President Barack Obama high-fives late-night comic Jimmy Kimmel as Caren Bohan, a Reuters journalist and president of the White House Correspondents' Association looks on during the White House Correspondents' Association Dinner, Saturday, April 28, 2012 in Washington. (AP Photo/Haraz N. Ghanbari)AP2012
President Barack Obama poked fun at the Secret Service scandal in Colombia at Saturday night's celebrity-studded White House Correspondents' Dinner.
"I have to get the Secret Service home in time for their new curfew," Obama said.
Obama also chided his secretary of state for her behavior in Colombia during trip to the Summit of the Americas.
"She can't stop drunk texting me from Cartagena," Obama jokingly said of Hillary Clinton, who was photographed drinking a beer and dancing in Cartagena.
Jimmy Kimmel, the night's featured entertainer, also picked up on the Secret Service prostitution scandal in Colombia, saying he told the Secret Service that for $800 he wouldn't joke about them, "but they only offered 30."
"If this had happened on President Clinton's watch, you can damn well bet those Secret Service agents would have been disciplined with a very serious high five," Kimmel said.
Eight Secret Service officers have been fired and three disciplined, and a dozen military personnel have had their security clearances suspended, in the unfolding investigation of sexual misbehavior by agents who traveled to Cartagena, Colombia, this month to set up security for Obama's visit. The agency says it is also looking into whether agents hired prostitutes and strippers in El Salvador in advance of the president's trip last year.
Secret Service agents weren't the only ones to serve as the butt of Obama's jokes at the dinner.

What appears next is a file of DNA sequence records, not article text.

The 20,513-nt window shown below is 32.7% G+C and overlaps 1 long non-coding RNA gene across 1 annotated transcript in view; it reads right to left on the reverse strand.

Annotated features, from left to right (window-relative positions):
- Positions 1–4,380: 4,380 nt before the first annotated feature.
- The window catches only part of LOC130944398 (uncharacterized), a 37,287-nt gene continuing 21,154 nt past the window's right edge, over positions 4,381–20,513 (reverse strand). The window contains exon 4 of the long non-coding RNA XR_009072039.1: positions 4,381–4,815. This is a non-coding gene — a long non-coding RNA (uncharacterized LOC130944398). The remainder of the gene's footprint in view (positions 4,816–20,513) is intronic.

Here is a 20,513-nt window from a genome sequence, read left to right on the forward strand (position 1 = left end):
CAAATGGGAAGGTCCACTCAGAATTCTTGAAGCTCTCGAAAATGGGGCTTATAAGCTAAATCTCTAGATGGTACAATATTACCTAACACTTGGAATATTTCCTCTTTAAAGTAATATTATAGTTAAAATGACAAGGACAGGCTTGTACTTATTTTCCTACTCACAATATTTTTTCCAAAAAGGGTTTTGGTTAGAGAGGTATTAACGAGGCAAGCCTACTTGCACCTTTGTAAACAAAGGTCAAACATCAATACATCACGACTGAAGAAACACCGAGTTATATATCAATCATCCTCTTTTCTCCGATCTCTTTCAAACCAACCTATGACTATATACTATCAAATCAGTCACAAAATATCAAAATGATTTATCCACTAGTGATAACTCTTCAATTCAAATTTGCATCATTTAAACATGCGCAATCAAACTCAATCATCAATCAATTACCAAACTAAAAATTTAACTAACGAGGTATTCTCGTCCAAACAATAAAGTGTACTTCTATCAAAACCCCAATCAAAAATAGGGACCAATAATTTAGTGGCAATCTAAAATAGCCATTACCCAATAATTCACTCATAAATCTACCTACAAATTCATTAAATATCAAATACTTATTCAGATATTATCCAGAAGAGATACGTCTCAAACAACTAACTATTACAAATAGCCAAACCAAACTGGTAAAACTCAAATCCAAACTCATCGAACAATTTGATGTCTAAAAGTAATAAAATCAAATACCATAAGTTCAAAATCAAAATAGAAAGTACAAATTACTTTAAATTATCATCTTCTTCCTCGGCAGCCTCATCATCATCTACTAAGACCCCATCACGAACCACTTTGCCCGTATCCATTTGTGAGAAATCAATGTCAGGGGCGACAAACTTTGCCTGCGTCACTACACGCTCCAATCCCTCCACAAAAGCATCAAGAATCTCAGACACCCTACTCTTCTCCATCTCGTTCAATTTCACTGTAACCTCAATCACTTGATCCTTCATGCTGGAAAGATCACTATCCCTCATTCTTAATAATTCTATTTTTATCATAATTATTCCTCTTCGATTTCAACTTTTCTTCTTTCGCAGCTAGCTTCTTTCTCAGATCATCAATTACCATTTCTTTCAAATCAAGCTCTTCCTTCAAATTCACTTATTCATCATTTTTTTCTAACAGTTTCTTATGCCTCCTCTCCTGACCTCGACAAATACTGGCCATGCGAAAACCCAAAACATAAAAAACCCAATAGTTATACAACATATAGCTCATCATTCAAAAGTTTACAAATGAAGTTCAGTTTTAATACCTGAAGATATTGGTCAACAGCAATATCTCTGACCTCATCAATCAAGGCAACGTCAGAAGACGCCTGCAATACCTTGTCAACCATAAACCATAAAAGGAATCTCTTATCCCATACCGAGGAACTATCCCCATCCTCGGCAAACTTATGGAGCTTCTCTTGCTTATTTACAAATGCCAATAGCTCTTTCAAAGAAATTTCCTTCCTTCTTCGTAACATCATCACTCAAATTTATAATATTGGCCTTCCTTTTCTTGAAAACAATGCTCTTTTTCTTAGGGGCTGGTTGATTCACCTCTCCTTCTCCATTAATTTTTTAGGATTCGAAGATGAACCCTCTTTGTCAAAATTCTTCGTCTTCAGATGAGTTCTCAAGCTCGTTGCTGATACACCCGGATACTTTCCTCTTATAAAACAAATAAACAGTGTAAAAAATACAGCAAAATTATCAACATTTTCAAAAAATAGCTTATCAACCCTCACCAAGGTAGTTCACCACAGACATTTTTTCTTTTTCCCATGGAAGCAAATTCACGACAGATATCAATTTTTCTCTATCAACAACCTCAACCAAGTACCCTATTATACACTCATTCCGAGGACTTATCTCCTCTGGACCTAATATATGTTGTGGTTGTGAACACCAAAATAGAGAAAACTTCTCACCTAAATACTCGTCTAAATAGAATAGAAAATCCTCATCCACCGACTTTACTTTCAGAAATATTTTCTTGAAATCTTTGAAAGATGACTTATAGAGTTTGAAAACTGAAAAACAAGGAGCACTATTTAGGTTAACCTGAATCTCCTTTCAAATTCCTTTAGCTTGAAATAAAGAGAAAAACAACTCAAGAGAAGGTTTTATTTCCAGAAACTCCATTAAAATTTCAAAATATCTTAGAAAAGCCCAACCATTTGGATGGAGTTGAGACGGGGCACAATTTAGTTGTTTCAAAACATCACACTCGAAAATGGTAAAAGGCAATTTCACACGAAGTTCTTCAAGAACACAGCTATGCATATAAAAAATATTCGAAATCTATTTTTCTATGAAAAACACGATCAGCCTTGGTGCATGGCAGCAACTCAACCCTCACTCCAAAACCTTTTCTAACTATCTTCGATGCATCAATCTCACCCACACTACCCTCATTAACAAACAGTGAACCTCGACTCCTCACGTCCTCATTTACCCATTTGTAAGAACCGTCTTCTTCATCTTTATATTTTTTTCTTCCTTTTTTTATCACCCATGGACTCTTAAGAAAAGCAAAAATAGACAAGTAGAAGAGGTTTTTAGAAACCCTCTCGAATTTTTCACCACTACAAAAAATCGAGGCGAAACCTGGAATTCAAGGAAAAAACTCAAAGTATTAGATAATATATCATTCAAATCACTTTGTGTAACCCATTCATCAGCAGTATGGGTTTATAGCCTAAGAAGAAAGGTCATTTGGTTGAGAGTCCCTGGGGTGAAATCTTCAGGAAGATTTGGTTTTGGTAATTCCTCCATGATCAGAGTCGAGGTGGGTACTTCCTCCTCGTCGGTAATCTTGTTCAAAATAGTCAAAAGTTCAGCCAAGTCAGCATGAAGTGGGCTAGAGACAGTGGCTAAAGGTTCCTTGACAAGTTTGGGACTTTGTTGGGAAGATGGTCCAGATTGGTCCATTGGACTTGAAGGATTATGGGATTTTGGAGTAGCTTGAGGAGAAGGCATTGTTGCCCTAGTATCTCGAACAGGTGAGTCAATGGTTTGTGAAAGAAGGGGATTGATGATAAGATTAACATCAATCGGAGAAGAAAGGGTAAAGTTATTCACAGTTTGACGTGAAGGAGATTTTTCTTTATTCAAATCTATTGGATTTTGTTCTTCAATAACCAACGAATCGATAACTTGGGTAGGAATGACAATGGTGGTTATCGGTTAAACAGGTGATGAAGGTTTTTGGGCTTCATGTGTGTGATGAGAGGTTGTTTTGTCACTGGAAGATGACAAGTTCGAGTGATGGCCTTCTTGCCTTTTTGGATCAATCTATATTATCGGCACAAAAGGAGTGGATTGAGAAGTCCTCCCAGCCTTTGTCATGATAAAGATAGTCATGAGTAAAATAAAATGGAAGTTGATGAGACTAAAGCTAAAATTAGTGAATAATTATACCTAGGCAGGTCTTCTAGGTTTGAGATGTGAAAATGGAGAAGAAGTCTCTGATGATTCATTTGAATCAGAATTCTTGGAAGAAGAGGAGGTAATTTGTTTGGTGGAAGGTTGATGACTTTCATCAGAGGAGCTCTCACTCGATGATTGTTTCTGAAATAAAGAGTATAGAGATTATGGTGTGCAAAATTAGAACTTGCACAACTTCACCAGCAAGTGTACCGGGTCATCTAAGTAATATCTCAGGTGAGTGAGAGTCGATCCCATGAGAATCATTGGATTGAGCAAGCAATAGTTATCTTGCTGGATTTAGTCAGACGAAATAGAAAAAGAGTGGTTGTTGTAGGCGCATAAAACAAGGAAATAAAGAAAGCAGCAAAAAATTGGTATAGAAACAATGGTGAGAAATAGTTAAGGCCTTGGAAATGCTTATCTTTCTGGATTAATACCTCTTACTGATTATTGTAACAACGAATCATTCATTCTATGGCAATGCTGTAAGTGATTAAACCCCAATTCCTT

The president walked off stage just before he took the podium with an alleged "hot mic," making fun of getting caught last month on an open microphone with Russian President Dmitry Medvedev.
"What am I doing here," he asks off stage. "I'm opening for Jimmy Kimmel and telling knock-knock jokes to Kim Kardashian."
Once on stage, the president revisited last year's dinner, which took place as Navy SEALS were dispatched to capture and kill Osama bin Laden.
"Last year at this time, this very weekend, we finally delivered justice to one of the world's most notorious individuals," Obama said. Then a picture of real estate mogul Donald Trump appeared on the room's television monitors. The president last year delivered a scathing roast of Trump, who flirted with running for the Republican nomination and claimed he had solved the "mystery" of Obama's birth certificate.
Obama also took a shot at the Republican congressional leadership, whom he thanked "for taking time from their exhausting schedule of not passing any laws" to attend the dinner.
Notwithstanding the light-hearted atmosphere, the dinner was far from a campaign-free zone. The president pointed out his similarities with the presumed Republican nominee, Mitt Romney.
"We both think of our wives as our better halves, and the American people agree to an insulting extent," the president said.
"We both have degrees from Harvard. I have one, he has two. What a snob."
The crack drew a thumbs up from former Pennsylvania Sen. Rick Santorum, who was in the audience. Santorum dropped out of the presidential primary campaign earlier this month. He had called Obama a snob for encouraging young Americans to attend college.
But Obama touched on serious themes as well, remembering The New York Times' Anthony Shadid and Marie Colvin of the Sunday Times of London who died while covering the uprising in Syria.
"Never forget that our country depends on you to help protect our freedom, our democracy and our way of life," Obama said.
Among the eclectic crowd attending Saturday night's dinner were former Secretary of State Colin Powell, the cast of the hit TV show "Modern Family," actress Lindsey Lohan, Army Chief of Staff Gen. Ray Odierno, House Majority Leader Eric Cantor, R-Va., actor George Clooney and director Steven Spielberg.
Proceeds from the dinner go toward scholarships for aspiring journalists and awards for distinction in the profession.
The association was formed in 1914 as a liaison between the press and the president. Every president since Calvin Coolidge has attended the dinner.
Based on reporting by the Associated Press.